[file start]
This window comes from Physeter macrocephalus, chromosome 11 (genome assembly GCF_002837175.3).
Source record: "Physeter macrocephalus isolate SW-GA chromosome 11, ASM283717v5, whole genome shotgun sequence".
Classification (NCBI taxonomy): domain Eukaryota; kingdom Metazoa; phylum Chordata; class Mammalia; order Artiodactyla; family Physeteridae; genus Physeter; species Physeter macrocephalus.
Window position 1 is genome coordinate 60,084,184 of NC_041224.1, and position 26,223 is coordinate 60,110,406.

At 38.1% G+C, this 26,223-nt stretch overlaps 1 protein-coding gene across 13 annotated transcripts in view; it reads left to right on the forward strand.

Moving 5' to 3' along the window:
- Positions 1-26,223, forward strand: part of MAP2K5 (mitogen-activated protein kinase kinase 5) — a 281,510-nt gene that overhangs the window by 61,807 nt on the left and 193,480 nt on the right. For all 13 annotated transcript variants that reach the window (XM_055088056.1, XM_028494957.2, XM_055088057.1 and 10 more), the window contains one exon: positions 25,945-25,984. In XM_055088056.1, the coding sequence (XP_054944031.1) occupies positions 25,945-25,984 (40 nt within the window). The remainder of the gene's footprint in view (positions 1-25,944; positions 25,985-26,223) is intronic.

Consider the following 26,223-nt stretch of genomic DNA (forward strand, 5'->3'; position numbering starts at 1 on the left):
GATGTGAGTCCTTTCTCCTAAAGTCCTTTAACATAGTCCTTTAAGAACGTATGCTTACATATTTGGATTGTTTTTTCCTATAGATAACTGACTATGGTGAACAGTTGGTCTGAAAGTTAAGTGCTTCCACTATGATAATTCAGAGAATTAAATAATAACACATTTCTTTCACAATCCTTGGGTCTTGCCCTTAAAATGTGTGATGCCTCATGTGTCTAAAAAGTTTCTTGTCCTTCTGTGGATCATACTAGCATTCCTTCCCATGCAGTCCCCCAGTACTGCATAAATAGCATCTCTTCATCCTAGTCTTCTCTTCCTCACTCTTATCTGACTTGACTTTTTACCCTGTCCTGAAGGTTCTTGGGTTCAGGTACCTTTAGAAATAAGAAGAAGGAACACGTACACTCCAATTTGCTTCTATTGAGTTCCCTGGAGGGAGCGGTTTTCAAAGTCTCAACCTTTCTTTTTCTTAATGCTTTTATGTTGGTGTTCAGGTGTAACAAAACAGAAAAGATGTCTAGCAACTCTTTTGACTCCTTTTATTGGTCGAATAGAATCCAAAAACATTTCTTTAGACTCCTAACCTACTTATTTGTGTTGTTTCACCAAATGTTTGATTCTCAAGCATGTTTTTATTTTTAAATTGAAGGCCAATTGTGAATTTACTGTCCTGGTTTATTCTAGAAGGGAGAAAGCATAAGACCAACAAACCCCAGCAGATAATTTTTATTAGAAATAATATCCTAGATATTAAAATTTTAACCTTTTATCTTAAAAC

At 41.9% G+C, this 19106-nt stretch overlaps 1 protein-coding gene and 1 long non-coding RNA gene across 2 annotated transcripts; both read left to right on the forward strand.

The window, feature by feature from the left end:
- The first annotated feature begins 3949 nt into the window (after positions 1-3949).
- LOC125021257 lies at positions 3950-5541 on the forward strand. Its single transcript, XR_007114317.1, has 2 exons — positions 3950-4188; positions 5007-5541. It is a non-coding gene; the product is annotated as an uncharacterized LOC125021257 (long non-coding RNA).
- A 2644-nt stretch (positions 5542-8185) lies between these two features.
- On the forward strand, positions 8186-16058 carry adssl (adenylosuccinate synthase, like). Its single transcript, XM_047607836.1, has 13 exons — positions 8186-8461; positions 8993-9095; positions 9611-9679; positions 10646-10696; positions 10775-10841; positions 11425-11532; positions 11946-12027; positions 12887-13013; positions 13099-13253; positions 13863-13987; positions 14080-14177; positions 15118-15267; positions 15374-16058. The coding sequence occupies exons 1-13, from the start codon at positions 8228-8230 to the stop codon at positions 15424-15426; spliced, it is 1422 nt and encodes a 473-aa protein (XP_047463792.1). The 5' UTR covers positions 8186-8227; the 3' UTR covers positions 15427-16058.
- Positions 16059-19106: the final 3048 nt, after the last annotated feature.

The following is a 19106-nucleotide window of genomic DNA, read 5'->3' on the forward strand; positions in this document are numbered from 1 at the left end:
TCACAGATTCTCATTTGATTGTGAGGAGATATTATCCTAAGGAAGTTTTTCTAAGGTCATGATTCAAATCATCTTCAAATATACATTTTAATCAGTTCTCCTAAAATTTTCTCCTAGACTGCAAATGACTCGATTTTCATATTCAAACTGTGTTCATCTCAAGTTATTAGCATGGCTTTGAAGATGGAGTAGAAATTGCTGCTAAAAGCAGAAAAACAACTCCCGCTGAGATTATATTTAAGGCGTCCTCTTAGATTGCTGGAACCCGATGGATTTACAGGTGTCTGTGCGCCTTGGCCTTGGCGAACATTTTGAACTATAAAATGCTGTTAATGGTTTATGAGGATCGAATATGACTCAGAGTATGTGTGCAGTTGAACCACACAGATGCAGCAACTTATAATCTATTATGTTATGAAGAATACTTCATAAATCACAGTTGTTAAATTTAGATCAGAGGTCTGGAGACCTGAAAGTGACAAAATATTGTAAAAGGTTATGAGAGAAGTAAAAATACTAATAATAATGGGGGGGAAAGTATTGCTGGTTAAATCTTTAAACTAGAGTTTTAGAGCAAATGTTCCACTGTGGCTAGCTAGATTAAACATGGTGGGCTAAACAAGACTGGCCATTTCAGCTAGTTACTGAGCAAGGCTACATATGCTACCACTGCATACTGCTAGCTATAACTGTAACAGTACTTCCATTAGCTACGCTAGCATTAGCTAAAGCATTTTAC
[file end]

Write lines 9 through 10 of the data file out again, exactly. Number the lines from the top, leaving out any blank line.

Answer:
GATGTGAGTCCTTTCTCCTAAAGTCCTTTAACATAGTCCTTTAAGAACGTATGCTTACATATTTGGATTGTTTTTTCCTATAGATAACTGACTATGGTGAACAGTTGGTCTGAAAGTTAAGTGCTTCCACTATGATAATTCAGAGAATTAAATAATAACACATTTCTTTCACAATCCTTGGGTCTTGCCCTTAAAATGTGTGATGCCTCATGTGTCTAAAAAGTTTCTTGTCCTTCTGTGGATCATACTAGCATTCCTTCCCATGCAGTCCCCCAGTACTGCATAAATAGCATCTCTTCATCCTAGTCTTCTCTTCCTCACTCTTATCTGACTTGACTTTTTACCCTGTCCTGAAGGTTCTTGGGTTCAGGTACCTTTAGAAATAAGAAGAAGGAACACGTACACTCCAATTTGCTTCTATTGAGTTCCCTGGAGGGAGCGGTTTTCAAAGTCTCAACCTTTCTTTTTCTTAATGCTTTTATGTTGGTGTTCAGGTGTAACAAAACAGAAAAGATGTCTAGCAACTCTTTTGACTCCTTTTATTGGTCGAATAGAATCCAAAAACATTTCTTTAGACTCCTAACCTACTTATTTGTGTTGTTTCACCAAATGTTTGATTCTCAAGCATGTTTTTATTTTTAAATTGAAGGCCAATTGTGAATTTACTGTCCTGGTTTATTCTAGAAGGGAGAAAGCATAAGACCAACAAACCCCAGCAGATAATTTTTATTAGAAATAATATCCTAGATATTAAAATTTTAACCTTTTATCTTAAAAC

At 41.9% G+C, this 19106-nt stretch overlaps 1 protein-coding gene and 1 long non-coding RNA gene across 2 annotated transcripts; both read left to right on the forward strand.